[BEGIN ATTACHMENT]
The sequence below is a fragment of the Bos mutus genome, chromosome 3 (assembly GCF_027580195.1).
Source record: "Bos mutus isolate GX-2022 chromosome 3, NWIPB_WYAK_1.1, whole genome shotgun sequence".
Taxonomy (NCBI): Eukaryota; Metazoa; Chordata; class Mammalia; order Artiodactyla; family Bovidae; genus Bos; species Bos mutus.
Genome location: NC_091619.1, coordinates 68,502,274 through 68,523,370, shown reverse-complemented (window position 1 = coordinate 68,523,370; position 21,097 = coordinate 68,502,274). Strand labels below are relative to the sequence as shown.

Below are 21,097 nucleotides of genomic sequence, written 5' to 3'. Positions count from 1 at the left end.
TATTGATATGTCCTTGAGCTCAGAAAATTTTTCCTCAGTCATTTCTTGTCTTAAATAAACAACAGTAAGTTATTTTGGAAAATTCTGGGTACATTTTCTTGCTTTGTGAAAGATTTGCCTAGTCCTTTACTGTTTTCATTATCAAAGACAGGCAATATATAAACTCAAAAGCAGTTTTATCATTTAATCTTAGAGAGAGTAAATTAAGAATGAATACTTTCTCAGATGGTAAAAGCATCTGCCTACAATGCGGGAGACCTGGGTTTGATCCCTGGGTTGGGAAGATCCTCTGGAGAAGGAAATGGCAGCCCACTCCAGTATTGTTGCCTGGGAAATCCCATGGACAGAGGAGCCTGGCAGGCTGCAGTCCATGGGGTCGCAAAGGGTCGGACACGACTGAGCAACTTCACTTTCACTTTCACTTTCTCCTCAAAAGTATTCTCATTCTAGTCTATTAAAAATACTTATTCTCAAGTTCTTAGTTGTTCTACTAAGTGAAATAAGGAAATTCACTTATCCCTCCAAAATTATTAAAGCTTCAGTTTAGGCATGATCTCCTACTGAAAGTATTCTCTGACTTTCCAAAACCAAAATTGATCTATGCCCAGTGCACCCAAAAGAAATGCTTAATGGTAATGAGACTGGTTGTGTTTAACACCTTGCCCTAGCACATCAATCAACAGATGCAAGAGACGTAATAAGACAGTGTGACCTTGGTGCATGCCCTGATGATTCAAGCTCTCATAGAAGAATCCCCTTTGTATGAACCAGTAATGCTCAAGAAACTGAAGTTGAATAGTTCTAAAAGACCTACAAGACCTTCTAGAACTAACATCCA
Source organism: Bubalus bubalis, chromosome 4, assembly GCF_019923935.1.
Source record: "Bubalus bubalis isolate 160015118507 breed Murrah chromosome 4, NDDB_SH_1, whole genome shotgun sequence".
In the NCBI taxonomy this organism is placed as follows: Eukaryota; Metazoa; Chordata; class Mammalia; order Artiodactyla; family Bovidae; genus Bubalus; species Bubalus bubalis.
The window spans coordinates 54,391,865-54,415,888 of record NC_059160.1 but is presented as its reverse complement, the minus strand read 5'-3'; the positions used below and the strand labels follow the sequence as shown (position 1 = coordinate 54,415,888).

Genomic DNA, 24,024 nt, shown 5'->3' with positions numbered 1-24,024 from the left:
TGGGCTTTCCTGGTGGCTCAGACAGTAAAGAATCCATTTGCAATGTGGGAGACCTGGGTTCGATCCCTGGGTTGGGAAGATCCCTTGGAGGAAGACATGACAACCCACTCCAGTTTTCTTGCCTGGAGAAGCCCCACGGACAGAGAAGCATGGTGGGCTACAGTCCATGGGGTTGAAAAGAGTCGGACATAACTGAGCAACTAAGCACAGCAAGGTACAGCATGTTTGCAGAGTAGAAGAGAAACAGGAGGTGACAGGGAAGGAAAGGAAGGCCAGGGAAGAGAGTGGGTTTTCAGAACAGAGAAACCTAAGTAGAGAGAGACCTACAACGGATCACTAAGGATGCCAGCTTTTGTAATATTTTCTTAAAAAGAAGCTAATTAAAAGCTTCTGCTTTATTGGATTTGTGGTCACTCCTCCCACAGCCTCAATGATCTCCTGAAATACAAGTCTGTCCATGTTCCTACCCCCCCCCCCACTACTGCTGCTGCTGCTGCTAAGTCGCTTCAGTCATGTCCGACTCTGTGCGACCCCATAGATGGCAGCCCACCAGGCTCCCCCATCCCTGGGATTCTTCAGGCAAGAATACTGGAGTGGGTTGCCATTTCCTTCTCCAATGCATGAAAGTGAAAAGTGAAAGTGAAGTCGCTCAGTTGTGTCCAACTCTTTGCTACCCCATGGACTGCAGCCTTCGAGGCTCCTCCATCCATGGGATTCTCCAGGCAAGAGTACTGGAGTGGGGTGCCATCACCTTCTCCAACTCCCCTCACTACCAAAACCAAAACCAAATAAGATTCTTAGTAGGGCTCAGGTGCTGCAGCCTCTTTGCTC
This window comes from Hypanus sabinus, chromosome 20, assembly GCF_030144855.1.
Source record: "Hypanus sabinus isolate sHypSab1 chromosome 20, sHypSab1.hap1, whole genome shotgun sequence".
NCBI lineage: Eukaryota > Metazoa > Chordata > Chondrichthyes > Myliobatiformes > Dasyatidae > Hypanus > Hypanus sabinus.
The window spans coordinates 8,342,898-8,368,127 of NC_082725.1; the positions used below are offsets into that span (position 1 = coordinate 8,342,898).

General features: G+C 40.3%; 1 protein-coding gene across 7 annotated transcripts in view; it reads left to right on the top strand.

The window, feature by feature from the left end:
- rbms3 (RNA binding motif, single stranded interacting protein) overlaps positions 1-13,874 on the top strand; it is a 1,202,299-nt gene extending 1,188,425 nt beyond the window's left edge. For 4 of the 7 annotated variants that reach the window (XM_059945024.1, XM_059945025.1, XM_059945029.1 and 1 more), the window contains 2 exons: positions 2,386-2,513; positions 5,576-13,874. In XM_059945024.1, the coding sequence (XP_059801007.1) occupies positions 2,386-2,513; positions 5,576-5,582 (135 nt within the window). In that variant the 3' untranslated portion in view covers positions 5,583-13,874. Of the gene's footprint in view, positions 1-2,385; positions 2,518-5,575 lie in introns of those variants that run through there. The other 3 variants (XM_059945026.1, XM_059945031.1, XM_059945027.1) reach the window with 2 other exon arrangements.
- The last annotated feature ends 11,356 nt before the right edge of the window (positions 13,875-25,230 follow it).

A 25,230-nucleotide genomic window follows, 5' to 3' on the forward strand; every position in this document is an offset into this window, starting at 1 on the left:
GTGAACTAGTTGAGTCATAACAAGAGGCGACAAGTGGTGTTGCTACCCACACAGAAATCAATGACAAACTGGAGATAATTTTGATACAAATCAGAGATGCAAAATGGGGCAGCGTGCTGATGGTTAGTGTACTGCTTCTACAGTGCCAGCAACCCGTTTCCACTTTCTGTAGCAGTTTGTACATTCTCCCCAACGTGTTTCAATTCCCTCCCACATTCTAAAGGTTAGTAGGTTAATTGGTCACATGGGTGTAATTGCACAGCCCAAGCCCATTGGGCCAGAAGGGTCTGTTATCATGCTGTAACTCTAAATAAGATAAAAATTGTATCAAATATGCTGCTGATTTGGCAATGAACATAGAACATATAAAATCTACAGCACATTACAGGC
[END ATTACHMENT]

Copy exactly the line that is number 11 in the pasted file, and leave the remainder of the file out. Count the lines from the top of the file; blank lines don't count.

Genomic DNA, 24,024 nt, shown 5'->3' with positions numbered 1-24,024 from the left: